By Michelle Duberry, Schools & Partnerships Manager
Billie Holiday ( April 7th, 1915-July 17th, 1959)
Although she was born over a hundred years ago Billie Holliday has left an indelible mark on our fair Baltimore City. While both of her parents were from Baltimore she was actually born in Philadelphia to her teen, unwed mother, Sadie Fagan on April 7th, 1915. Her father was believed to be a jazz musician named Clarence Holiday. He was absent from her life, choosing his music career over his family. Billie Holiday had a difficult childhood and a tumultuous family life. Her mother worked long hours and she was often left in the care of other family members. She grew up in poverty in Fells Point, and started working by the tender age of six. When she was just 9 years old she was taken to live in a catholic reform school for truancy. By the time she was in the 5th grade she had dropped out from school to work full time.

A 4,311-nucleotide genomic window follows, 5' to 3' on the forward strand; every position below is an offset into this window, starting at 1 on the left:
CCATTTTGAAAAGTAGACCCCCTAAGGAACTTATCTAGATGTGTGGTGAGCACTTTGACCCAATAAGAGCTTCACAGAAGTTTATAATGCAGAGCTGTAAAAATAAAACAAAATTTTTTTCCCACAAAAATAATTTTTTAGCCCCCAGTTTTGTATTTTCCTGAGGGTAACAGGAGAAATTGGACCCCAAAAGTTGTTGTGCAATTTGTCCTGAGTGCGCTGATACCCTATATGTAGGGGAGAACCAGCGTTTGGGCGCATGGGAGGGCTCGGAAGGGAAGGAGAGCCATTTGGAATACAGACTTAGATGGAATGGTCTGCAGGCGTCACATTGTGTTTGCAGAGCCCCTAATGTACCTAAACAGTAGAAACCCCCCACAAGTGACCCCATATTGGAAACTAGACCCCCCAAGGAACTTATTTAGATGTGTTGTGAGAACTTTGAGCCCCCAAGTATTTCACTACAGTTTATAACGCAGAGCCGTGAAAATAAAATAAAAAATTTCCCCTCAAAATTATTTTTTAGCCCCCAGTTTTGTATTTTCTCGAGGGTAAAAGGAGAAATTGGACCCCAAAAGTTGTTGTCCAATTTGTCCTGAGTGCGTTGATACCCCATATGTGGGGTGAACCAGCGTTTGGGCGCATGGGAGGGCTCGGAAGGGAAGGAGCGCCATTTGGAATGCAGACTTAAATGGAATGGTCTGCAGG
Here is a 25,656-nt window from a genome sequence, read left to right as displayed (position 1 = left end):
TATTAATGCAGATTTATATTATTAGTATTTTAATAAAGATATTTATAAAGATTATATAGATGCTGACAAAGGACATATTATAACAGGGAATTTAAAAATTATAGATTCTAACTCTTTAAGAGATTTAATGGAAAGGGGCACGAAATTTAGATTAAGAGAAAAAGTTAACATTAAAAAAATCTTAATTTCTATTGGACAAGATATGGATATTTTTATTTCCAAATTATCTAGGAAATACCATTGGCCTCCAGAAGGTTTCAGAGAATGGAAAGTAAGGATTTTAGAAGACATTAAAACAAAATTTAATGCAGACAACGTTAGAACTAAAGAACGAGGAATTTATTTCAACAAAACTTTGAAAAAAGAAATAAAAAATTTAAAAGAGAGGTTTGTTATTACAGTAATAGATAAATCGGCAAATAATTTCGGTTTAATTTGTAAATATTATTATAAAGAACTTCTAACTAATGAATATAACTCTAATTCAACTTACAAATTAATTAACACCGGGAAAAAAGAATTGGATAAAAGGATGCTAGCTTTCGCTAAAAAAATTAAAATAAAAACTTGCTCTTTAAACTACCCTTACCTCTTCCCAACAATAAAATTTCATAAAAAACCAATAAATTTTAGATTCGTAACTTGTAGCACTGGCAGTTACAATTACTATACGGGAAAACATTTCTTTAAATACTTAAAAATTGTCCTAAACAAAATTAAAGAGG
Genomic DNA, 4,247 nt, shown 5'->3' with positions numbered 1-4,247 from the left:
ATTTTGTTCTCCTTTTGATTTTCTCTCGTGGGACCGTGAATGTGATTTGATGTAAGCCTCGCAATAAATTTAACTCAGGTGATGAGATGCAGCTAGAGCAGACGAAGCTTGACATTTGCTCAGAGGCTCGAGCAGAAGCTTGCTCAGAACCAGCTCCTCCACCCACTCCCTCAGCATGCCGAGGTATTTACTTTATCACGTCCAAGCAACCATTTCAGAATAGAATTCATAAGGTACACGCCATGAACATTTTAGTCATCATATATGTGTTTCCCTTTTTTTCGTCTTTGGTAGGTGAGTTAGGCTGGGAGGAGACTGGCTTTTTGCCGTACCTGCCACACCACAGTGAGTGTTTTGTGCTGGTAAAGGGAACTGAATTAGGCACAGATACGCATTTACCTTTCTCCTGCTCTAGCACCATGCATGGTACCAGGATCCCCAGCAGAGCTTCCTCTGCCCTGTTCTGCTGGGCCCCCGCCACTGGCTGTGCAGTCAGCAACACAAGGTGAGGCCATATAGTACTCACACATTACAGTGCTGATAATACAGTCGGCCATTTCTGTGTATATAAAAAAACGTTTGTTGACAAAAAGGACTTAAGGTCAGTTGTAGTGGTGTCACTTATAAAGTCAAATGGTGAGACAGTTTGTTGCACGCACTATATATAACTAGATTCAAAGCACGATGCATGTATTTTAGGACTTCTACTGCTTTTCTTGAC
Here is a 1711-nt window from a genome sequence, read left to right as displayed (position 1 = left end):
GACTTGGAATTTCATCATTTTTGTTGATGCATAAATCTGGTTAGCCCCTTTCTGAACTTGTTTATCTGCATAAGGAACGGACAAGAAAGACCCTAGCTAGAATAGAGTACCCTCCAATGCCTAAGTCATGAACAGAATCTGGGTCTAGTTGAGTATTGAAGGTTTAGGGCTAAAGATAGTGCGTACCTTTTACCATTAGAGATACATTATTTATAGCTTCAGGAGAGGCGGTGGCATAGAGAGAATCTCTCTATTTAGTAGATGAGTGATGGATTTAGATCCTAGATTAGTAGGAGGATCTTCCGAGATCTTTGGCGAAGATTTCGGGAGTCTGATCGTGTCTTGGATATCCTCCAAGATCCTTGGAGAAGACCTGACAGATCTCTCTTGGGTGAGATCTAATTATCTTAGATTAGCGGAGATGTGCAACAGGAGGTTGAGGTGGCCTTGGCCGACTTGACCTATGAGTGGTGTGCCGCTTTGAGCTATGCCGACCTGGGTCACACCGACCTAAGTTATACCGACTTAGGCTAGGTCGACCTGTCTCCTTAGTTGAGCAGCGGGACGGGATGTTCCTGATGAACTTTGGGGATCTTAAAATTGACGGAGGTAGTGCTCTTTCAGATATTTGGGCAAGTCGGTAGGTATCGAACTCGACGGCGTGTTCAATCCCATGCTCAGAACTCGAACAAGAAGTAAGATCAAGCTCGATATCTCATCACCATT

Billie found solace and inspiration in the music of Louis Armstrong and Bessie Smith. And despite her having a very difficult childhood she began singing in Jazz clubs in Harlem and was discovered at the age of 18. She would become one of the most famous jazz singers in our country. She was known for being innovative with her phrasing and tempo. She also had amazing vocal delivery. Throughout her career she never forgot Baltimore and visited and performed here frequently. Holliday’s influence on our city can be seen by the murals of her likeness that are peppered throughout the city and by the statue commemorating her on Pennsylvania Avenue.